Cartan matrix
In mathematics, the term Cartan matrix has three meanings. All of these are named after the French mathematician Élie Cartan. In fact the Cartan matrices in the context of Lie algebras were first investigated by Wilhelm Killing, whereas the Killing form is due to Cartan.^{[citation needed]}
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Lie algebras
Group theory → Lie groups Lie groups 


A generalized Cartan matrix is a square matrix with integral entries such that
 For diagonal entries, .
 For nondiagonal entries, .
 if and only if
 can be written as , where is a diagonal matrix, and is a symmetric matrix.
For example, the Cartan matrix for G_{2} can be decomposed as such:
The third condition is not independent but is really a consequence of the first and fourth conditions.
We can always choose a D with positive diagonal entries. In that case, if S in the above decomposition is positive definite, then A is said to be a Cartan matrix.
The Cartan matrix of a simple Lie algebra is the matrix whose elements are the scalar products
(sometimes called the Cartan integers) where r_{i} are the simple roots of the algebra. The entries are integral from one of the properties of roots. The first condition follows from the definition, the second from the fact that for is a root which is a linear combination of the simple roots r_{i} and r_{j} with a positive coefficient for r_{j} and so, the coefficient for r_{i} has to be nonnegative. The third is true because orthogonality is a symmetric relation. And lastly, let and . Because the simple roots span a Euclidean space, S is positive definite.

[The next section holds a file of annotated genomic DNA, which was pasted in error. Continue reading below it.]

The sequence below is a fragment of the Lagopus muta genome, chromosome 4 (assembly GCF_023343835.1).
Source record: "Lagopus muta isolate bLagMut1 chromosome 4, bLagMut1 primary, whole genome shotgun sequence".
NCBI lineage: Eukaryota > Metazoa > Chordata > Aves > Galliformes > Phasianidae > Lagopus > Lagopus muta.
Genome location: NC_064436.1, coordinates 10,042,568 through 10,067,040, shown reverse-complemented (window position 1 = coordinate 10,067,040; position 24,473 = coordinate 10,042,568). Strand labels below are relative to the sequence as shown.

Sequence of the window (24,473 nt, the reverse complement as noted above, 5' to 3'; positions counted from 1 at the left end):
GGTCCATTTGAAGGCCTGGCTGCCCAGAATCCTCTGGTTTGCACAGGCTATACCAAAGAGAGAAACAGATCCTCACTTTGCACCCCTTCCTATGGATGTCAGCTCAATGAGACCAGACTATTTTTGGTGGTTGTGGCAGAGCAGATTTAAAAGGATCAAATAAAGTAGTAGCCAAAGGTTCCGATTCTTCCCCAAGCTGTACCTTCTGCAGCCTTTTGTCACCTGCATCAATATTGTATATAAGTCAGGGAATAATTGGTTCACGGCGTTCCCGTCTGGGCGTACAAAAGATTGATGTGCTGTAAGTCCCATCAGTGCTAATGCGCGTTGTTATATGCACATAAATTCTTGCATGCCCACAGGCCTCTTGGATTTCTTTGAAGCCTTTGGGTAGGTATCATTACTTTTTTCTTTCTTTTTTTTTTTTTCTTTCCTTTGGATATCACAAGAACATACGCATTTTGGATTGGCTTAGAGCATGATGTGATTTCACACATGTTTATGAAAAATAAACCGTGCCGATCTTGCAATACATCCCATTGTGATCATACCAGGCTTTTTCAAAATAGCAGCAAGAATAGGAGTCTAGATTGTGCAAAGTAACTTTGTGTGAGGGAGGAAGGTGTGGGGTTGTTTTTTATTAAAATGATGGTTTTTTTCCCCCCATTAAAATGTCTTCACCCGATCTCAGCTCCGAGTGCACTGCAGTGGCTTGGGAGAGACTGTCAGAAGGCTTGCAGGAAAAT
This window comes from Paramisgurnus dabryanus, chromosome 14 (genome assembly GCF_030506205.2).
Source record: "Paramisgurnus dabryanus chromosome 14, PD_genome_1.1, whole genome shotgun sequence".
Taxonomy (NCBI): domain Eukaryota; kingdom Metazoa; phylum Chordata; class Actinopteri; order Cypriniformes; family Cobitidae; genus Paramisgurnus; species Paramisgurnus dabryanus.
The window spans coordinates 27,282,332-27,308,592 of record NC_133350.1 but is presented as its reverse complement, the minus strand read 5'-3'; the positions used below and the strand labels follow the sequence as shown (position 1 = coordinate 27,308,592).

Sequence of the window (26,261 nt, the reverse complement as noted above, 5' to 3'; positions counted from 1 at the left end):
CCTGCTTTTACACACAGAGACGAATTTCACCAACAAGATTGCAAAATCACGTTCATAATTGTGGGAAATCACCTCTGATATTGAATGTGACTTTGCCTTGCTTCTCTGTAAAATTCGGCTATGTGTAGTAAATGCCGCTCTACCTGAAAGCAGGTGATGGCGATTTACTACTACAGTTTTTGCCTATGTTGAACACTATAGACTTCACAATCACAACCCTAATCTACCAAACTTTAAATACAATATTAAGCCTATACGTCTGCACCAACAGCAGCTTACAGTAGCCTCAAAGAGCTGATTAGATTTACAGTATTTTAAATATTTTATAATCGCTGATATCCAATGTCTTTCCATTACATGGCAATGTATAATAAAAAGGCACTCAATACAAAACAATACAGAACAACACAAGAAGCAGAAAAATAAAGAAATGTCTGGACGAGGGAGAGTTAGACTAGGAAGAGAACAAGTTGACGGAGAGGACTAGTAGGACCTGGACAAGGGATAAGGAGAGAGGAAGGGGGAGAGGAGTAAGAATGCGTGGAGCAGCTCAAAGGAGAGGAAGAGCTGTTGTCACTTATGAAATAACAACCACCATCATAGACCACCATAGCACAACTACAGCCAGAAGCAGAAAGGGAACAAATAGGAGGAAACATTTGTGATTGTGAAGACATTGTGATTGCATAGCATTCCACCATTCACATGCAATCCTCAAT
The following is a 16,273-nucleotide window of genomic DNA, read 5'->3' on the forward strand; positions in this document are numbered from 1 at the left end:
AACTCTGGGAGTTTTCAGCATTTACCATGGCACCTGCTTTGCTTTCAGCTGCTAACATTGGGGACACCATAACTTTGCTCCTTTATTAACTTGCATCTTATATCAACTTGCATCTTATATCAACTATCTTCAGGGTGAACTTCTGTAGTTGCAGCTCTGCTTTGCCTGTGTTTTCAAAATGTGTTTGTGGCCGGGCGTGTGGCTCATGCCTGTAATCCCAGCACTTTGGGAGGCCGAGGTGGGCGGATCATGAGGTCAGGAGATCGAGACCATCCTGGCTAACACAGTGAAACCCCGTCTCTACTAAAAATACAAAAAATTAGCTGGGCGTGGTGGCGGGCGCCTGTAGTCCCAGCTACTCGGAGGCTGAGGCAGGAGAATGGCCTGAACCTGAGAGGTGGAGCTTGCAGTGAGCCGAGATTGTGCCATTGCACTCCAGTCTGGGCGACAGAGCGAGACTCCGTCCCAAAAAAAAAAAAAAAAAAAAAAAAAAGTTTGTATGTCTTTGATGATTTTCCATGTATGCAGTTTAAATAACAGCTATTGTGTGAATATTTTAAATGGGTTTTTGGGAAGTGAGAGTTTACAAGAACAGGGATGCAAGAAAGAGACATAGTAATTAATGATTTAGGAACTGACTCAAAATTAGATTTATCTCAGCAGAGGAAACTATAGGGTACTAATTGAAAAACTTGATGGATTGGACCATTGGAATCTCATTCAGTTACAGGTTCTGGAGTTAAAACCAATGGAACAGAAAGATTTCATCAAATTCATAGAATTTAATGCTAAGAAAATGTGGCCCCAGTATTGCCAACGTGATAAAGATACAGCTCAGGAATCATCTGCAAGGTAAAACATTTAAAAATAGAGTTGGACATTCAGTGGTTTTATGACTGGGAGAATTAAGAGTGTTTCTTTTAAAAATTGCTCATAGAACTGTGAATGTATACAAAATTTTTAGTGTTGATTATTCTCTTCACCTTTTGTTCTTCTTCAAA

Conversely, given a generalized Cartan matrix, one can recover its corresponding Lie algebra. (See Kac–Moody algebra for more details).
Classification
An matrix A is decomposable if there exists a nonempty proper subset such that whenever and . A is indecomposable if it is not decomposable.
Let A be an indecomposable generalized Cartan matrix. We say that A is of finite type if all of its principal minors are positive, that A is of affine type if its proper principal minors are positive and A has determinant 0, and that A is of indefinite type otherwise.
Finite type indecomposable matrices classify the finite dimensional simple Lie algebras (of types ), while affine type indecomposable matrices classify the affine Lie algebras (say over some algebraically closed field of characteristic 0).
Determinants of the Cartan matrices of the simple Lie algebras
The determinants of the Cartan matrices of the simple Lie algebras given in the following table (Along with A_{1}=B_{1}=C_{1}, B_{2}=C_{2}, D_{3}=A_{3}, D_{2}=A_{1}A_{1}, E_{5}=D_{5}, E_{4}=A_{4}, and E_{3}=A_{2}A_{1})^{[1]}
A_{n}  B_{n}  C_{n}  D_{n} n ≥ 3 
E_{n} 3 ≤ n ≤ 8 
F_{4}  G_{2} 

n+1  2  2  4  9n  1  1 
Another property of this determinant is that it is equal to the index of the associated root system, i.e. it is equal to where P, Q denote the weight lattice and root lattice, respectively.
Representations of finitedimensional algebras
In modular representation theory, and more generally in the theory of representations of finitedimensional associative algebras A that are not semisimple, a Cartan matrix is defined by considering a (finite) set of principal indecomposable modules and writing composition series for them in terms of irreducible modules, yielding a matrix of integers counting the number of occurrences of an irreducible module.